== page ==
The Gilded Age

Furnish Per. 2 - Allan Tian

"Gilded"

Gilded - (adjective) covered thinly with gold sheeting or gold paint


The "Gilded Age" was coined by Mark Twain. It referred to the superficial state of the era. Just as a gilded object, the state of America seemed attractive to the external viewer, but in truth there were many social issues and the perceived "get rich quick" opportunities were near non-existent.





"Bloody Shirt" Campaign

The election of 1868 was won by Ulysses S. Grant of the Republican party. His major opponent was Horatio Seymour of the Democratic Party.



Grant did not actually campaign much in contrast to Seymour who traveled country. Grant's victory was due to his followers waving the "bloody shirt". In this manner Grant was able to win presidency due to his status of being a war hero. The "bloody shirt" also serves as a reminder of the Civil War (which was blamed on the Democratic Party and the South), and attracted many union veteran votes.

Corruption

As immigration poured into the United States during the post-Civil War era organizations were formed with the intent to help those in need. Eventually leaders of these local organizations would gain sufficient social status to be able to control the votes of immigrants to put the leaders in office. The administrations would also bribe businesses and people to vote for them. This manner of controlling local governments became known as "machine politics".


Corruption ran rampant within local governments. The corrupt office holders would accept bribes and kick-backs to fill their wallets.



Corruption on the federal level also existed, but not through the same reason as the corruption on the local level. Grant and following leaders were weak as politicians and the spoils system was re-implemented (especially by Grant). Many, many ineligible people held office during Grant's administration. The acceptance of bribes was not uncommon.



"Boss Tweed"

Tammany Hall is the political machine that dominated New York during the late 1860s and early 1870s. William M. Tweed and his associates rose to prominence within the group and was elected to be the chairman. Soon Tweed rose to control the entire local government. He and his associates earned huge amounts of money from kick-backs and bribes. He also bought companies to award them with city contracts which would bring profit to himself. Boss Tweed's dynasty fell when other members of Tammany Hall shared evidence of Tweed's corruption with the New York Times. Samuel J. Tilden published the evidence even after being bribed not to. News of his corruption was spread among immigrants and the illiterate by Thomas Nast's cartoons for the Harper's Weekly.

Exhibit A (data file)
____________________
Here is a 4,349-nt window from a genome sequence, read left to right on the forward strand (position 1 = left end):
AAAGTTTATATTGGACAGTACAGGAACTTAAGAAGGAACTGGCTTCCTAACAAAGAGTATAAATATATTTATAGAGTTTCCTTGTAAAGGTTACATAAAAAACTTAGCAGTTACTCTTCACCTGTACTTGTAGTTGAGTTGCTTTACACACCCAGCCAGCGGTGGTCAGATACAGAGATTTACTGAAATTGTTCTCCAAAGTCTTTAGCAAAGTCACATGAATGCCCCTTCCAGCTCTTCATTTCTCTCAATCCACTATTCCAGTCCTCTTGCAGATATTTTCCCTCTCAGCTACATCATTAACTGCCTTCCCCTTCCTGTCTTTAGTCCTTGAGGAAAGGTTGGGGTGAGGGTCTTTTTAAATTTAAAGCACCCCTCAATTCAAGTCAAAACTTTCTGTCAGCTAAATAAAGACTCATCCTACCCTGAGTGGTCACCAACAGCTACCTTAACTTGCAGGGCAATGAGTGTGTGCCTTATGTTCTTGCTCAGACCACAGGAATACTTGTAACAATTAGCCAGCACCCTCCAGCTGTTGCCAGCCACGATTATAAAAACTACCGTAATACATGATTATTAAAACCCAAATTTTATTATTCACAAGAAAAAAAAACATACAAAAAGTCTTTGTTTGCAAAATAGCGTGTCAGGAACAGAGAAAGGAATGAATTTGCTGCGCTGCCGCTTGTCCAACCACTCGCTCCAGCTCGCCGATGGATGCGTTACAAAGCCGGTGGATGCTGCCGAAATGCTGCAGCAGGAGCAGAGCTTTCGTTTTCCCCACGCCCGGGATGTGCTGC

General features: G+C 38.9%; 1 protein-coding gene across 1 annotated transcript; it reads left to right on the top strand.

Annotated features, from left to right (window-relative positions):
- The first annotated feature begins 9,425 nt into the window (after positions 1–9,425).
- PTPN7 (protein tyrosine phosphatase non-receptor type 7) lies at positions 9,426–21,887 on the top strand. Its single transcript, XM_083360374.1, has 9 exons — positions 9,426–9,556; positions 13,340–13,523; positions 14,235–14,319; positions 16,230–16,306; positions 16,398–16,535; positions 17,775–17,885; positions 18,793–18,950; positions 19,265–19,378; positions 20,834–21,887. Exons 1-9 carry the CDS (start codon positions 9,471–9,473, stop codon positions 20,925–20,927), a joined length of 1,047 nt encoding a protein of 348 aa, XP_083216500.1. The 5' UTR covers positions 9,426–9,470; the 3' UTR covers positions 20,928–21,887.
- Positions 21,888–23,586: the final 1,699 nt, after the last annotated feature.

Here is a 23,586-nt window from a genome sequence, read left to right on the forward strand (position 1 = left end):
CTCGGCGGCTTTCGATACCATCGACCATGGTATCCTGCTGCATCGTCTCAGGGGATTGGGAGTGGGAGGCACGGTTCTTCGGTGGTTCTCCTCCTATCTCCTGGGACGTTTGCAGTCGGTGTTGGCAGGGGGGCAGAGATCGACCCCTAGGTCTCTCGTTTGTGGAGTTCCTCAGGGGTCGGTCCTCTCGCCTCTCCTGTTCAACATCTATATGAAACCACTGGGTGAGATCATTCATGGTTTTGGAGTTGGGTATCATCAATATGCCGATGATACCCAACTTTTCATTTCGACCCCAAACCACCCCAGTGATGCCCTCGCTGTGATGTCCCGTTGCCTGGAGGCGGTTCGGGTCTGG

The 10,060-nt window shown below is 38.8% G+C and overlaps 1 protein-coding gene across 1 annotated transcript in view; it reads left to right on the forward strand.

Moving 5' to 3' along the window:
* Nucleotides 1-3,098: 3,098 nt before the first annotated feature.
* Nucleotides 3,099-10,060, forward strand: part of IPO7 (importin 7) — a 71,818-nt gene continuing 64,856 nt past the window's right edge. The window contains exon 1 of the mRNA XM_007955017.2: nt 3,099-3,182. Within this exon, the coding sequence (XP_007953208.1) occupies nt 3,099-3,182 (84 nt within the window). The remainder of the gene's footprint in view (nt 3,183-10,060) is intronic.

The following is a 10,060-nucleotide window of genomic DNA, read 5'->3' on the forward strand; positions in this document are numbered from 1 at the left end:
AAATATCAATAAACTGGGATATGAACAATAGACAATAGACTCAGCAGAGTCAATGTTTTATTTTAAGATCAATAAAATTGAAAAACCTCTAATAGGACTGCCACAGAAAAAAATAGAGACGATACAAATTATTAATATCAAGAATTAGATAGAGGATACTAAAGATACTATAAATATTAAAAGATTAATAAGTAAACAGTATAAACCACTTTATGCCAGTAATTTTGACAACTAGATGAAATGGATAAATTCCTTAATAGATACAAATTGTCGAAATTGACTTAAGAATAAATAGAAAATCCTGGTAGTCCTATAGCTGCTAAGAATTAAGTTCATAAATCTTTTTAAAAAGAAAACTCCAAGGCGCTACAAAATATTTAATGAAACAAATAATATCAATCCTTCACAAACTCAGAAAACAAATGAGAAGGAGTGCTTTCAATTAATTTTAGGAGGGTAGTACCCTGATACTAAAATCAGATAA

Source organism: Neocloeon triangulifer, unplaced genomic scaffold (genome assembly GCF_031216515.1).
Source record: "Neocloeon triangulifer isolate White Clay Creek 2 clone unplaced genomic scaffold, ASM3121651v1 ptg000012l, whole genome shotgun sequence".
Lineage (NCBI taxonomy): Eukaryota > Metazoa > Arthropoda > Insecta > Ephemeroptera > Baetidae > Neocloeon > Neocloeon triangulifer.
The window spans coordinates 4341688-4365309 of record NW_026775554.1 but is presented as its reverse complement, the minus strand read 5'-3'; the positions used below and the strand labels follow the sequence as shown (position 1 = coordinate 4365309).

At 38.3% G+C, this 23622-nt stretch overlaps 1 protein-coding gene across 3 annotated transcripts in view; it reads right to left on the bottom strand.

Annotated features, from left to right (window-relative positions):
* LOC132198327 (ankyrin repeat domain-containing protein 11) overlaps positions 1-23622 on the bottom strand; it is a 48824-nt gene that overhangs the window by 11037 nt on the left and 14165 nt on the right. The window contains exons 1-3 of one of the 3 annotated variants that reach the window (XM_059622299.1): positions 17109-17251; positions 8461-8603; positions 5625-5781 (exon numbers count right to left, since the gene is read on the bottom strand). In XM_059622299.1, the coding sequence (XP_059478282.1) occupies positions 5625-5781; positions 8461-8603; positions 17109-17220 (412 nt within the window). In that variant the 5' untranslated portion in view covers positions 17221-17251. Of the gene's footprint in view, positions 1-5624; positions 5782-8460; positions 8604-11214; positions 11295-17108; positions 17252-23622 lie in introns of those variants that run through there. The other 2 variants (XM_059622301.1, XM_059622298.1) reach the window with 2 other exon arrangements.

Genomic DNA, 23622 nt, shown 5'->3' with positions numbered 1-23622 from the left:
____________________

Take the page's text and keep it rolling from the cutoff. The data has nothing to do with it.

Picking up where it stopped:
Compromise of 1877

Election of 1876 was Samuel J. Tilden (Democrat) vs Rutherford B Hayes (Republican).


The result was Tilden winning the popular vote while Hayes won the electoral, but there were three states with irregular returns. Each of the three states sent back a set of two returns, one Republican the other Democrat.


Congress did not know who should be allowed to accept the returns, because any individual would be biased toward's their party. Therefore an electoral commission comprised of 15 people was created by the Electoral Count Act (passes Congress 1877). They voted on whether to accept the Republican or Democratic return. The decision was to accept the Republican returns, but the Democrats were outraged.


A compromise was hammered out. Republicans had to assure the Democrats a place at the presidential patronage trough, the Texas and Pacific Railroad's construction, and the withdrawal of remaining military governments in the Southern states (therefore ending Reconstruction). In return the Republican returns were accepted.


Hayes wins the election.